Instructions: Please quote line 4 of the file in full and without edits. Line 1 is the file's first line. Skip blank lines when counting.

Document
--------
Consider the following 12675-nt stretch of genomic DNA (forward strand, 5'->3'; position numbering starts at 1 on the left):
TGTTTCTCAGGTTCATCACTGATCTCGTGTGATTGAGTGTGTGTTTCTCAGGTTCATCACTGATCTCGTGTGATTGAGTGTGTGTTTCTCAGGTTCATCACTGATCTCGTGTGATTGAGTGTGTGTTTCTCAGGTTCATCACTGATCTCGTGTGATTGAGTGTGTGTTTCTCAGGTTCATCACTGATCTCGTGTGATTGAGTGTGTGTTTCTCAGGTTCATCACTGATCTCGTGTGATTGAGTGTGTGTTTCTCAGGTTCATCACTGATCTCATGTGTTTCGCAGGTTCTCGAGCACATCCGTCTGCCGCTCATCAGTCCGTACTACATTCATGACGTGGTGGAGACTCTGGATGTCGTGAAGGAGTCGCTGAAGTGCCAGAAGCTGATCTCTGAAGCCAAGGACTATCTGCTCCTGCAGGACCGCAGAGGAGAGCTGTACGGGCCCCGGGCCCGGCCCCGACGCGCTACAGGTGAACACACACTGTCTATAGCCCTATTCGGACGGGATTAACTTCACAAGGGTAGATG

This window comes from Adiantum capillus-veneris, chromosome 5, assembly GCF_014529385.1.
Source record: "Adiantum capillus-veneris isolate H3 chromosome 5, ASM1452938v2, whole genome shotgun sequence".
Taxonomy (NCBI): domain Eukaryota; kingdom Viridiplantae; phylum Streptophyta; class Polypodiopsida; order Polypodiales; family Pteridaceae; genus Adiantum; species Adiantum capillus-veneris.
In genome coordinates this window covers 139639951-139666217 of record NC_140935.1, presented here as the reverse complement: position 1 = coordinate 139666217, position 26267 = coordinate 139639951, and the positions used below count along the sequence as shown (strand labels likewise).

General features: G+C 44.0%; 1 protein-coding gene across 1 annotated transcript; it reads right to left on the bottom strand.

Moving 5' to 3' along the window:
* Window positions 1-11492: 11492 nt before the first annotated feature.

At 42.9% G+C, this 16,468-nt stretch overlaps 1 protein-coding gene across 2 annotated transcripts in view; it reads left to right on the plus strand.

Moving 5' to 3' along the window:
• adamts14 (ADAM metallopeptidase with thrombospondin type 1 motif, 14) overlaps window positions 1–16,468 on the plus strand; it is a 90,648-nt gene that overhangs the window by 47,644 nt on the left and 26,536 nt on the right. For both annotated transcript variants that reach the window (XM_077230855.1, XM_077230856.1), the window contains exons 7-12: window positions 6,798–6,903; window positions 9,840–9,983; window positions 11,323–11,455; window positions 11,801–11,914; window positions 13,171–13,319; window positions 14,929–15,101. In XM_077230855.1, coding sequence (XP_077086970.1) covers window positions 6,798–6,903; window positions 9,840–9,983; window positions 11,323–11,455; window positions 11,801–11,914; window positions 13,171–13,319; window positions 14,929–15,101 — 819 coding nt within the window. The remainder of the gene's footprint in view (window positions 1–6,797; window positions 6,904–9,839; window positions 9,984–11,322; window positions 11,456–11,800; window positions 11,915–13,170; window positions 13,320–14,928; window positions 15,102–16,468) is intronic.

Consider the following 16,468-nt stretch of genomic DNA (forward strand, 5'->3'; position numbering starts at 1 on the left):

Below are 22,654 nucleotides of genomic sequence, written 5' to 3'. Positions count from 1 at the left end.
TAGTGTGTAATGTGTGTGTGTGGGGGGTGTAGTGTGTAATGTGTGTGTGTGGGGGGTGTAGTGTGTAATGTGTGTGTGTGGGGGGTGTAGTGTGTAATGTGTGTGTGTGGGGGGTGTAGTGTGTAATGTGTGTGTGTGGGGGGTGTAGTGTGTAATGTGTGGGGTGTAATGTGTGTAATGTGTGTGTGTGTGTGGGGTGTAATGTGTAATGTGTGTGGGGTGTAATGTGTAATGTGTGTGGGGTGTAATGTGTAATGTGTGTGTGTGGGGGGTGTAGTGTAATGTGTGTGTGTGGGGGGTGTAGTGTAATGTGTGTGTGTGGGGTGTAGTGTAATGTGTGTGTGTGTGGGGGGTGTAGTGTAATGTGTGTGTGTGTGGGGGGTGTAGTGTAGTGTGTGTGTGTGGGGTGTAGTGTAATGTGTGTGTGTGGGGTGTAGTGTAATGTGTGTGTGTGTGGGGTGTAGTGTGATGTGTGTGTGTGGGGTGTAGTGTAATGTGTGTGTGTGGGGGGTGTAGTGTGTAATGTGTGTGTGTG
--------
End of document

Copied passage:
Source record: "Adiantum capillus-veneris isolate H3 chromosome 5, ASM1452938v2, whole genome shotgun sequence".